ELECTRIC POWER = 1000 kW = 1 MegaWatt
TURBINE IN AIR (Wind speed = 12 m / s = 43 Km / h – Diameter = 60 m – Area = 2800 m2)
TURBINE IN WATER (Water speed = 3 m / s = 6 knots = 11 km / h – Diameter = 15 meters – Area = 180 m2)

As mentioned, in the Strait of Messina, there is a strong tidal current that can reach up to 3 m / s (6 knots) of speed.

Considering only the area adjacent to Punta Pezzo, on the Calabrian side, it is possible to install marine turbines up to a power of about 19 MW and these can produce a total annual energy of 46 GWh (energy capable of powering about 18,500 homes). The energy available throughout the Strait is enormously higher.

The first vertical axis turbine in the world, the KOBOLD, was developed, patented and installed by us in the Strait of Messina in 1999 in collaboration with the company Ponte di Archimede, now liquidated, and also has the longest stay in water in the world since it was decommissioned in 2016.

The GEMSTAR project, the Sea Kite, represents the second generation and evolution of the first GEM prototype which was patented and developed starting from 2005 in an initial collaboration between the former Department of Aerospace Engineering of the “Federico II” of Naples and the Molise Science and Technology Park. Since 2012, all development has been conducted in collaboration with the non-profit research consortium in renewable energy SEAPOWER Scarl ( which is participated by the same University of Naples “Federico II”. The GEMSTAR is a system for generating electricity from the motion of water such as tidal currents, sea currents or the motion of rivers.

GEMSTAR consists of two marine turbines connected to a float that a cable binds to the seabed. GEMSTAR, by means of an on-board winch, drags itself under the surface of the water to the predetermined depth (about 15 meters) and, in the presence of current, it aligns itself with it floating in mid-water just like a kite does in the air. When the tidal current changes direction, GEMSTAR follows it in complete autonomy. The visual impact of the GEMSTAR, being this under the sea surface, is therefore zero, it allows the transit of ships above it and when maintenance is required, just let go of the winch and the GEMSTAR rises to the surface to facilitate operations.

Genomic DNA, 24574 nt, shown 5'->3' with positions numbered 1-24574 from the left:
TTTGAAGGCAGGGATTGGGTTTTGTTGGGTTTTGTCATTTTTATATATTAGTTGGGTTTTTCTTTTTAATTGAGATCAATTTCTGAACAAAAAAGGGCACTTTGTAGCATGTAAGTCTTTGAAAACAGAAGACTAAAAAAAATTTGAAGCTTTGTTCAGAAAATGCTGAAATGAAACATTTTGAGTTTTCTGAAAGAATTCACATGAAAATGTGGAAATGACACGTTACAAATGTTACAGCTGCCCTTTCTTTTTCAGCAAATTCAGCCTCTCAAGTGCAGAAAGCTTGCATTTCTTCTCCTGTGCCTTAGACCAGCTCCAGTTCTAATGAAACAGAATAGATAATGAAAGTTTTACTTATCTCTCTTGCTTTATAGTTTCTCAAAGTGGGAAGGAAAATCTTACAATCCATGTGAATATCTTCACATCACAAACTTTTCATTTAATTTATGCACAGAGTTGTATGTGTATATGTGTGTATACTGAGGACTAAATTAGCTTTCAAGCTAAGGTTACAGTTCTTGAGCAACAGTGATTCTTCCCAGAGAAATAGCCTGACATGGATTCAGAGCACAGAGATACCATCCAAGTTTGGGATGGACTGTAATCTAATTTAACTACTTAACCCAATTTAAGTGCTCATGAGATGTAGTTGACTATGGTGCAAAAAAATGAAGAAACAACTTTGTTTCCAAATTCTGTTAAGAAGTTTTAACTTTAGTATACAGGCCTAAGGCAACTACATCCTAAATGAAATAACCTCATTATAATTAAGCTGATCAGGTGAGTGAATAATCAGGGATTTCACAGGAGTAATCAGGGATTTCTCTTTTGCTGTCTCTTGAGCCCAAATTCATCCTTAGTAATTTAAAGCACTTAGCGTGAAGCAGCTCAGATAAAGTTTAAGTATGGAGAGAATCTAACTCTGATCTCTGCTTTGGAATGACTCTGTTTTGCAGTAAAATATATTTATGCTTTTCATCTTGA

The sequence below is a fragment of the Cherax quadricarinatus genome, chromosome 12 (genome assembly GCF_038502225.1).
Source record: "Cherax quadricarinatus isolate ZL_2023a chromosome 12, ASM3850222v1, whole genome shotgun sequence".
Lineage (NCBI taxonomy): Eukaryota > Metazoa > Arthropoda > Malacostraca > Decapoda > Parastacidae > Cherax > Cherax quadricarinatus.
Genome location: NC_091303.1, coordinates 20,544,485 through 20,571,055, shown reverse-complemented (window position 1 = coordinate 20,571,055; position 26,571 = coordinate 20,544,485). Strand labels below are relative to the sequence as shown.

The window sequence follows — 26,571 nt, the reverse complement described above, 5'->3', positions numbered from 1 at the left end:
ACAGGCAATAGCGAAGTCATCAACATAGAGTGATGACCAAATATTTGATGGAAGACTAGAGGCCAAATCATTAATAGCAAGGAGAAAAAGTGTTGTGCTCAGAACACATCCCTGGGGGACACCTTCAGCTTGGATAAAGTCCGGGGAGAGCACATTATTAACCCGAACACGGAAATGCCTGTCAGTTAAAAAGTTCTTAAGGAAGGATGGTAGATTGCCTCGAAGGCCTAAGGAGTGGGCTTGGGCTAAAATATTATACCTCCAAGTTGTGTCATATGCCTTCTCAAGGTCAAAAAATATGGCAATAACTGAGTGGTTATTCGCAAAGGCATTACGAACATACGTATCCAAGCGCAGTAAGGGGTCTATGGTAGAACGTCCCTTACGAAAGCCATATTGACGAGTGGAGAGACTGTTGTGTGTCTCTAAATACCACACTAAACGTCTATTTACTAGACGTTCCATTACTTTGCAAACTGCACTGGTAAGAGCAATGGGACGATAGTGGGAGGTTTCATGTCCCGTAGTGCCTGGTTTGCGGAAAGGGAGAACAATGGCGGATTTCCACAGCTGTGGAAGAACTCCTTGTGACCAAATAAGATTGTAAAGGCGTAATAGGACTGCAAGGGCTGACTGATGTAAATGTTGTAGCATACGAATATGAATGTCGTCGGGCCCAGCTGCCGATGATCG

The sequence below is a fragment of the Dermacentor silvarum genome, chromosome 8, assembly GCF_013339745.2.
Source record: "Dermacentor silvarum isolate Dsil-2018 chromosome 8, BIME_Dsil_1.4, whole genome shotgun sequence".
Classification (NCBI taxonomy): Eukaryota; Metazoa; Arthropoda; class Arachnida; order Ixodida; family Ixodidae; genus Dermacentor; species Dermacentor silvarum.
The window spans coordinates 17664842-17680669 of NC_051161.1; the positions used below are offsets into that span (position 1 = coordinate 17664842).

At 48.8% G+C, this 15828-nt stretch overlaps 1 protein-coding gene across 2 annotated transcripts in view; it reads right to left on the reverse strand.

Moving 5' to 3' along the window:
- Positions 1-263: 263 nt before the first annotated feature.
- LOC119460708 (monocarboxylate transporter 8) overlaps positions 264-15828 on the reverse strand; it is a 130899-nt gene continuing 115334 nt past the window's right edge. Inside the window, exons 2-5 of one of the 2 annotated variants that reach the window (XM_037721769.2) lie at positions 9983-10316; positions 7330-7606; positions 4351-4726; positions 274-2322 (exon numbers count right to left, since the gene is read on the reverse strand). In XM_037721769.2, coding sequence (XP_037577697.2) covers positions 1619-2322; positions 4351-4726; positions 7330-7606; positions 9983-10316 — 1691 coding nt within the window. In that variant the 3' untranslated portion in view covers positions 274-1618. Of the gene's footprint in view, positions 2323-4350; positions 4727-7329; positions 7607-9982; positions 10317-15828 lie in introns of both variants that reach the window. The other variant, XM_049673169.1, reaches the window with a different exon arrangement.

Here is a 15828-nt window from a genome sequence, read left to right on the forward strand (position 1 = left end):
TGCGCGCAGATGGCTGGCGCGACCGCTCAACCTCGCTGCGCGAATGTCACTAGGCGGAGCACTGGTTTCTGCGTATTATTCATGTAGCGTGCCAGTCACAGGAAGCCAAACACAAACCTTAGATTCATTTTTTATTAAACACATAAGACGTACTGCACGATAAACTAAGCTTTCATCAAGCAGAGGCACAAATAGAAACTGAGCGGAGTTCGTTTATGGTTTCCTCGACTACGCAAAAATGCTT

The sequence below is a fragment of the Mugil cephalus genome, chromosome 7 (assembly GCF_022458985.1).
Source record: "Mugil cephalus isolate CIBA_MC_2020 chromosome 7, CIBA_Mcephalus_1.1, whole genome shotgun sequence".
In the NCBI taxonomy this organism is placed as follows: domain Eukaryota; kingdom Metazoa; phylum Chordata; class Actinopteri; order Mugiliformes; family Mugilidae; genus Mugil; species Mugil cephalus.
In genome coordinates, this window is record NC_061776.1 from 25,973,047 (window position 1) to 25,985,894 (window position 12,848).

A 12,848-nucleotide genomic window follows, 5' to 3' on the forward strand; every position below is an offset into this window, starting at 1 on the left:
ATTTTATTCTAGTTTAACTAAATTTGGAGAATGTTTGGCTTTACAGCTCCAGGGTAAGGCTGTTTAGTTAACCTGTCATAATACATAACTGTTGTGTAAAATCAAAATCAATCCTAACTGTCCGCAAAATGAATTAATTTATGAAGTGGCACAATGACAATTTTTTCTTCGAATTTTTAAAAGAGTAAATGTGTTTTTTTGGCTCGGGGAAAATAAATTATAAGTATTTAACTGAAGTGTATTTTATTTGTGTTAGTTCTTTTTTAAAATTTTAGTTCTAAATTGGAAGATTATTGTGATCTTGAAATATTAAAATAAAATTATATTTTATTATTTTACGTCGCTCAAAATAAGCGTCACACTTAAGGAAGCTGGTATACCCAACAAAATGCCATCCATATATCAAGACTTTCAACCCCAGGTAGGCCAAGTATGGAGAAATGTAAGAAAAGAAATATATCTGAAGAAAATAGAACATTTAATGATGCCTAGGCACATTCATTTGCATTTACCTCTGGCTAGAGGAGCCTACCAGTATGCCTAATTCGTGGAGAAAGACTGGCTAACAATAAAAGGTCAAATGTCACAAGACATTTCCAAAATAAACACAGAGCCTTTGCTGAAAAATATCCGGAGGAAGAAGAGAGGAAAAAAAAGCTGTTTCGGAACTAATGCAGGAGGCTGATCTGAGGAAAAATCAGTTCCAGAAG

After a series of tests in the naval tank of our University on two small-scale models with excellent results in terms of performance and system stability, in 2012 a first full-scale prototype was built and installed for a short period in the Venetian Lagoon thanks to to a loan from the Veneto Region to a group of Veneto companies. In the lagoon the tidal current is not particularly fast and reaches a maximum of 1.4 m / s (about 3 knots) while in the Strait of Messina it reaches 6 knots (3 meters per second). And it is precisely in the Strait of Messina that the next full-scale prototype of 300 kW (kilowatts) will be installed. This will have two turbines which, with a diameter of about 12 meters each, will develop a total power of about 300 kW and will produce about 1 million kilowatt hours per year capable of powering about 500 homes. If the incentive rate of 30 cents per kilowatt hour were active, which ended in 2017, the system would pay for itself in a few years.


Domenico P. Coiro – Full professor at the Department of Industrial Engineering of the Federico II University and President of the non-profit applied research consortium Seapower Scrl which employs about twenty researchers. He is also the editor and author of the text: Renewable Energy from The Oceans: from wave, tidal and gradient systems to offshore wind and solar – [email protected]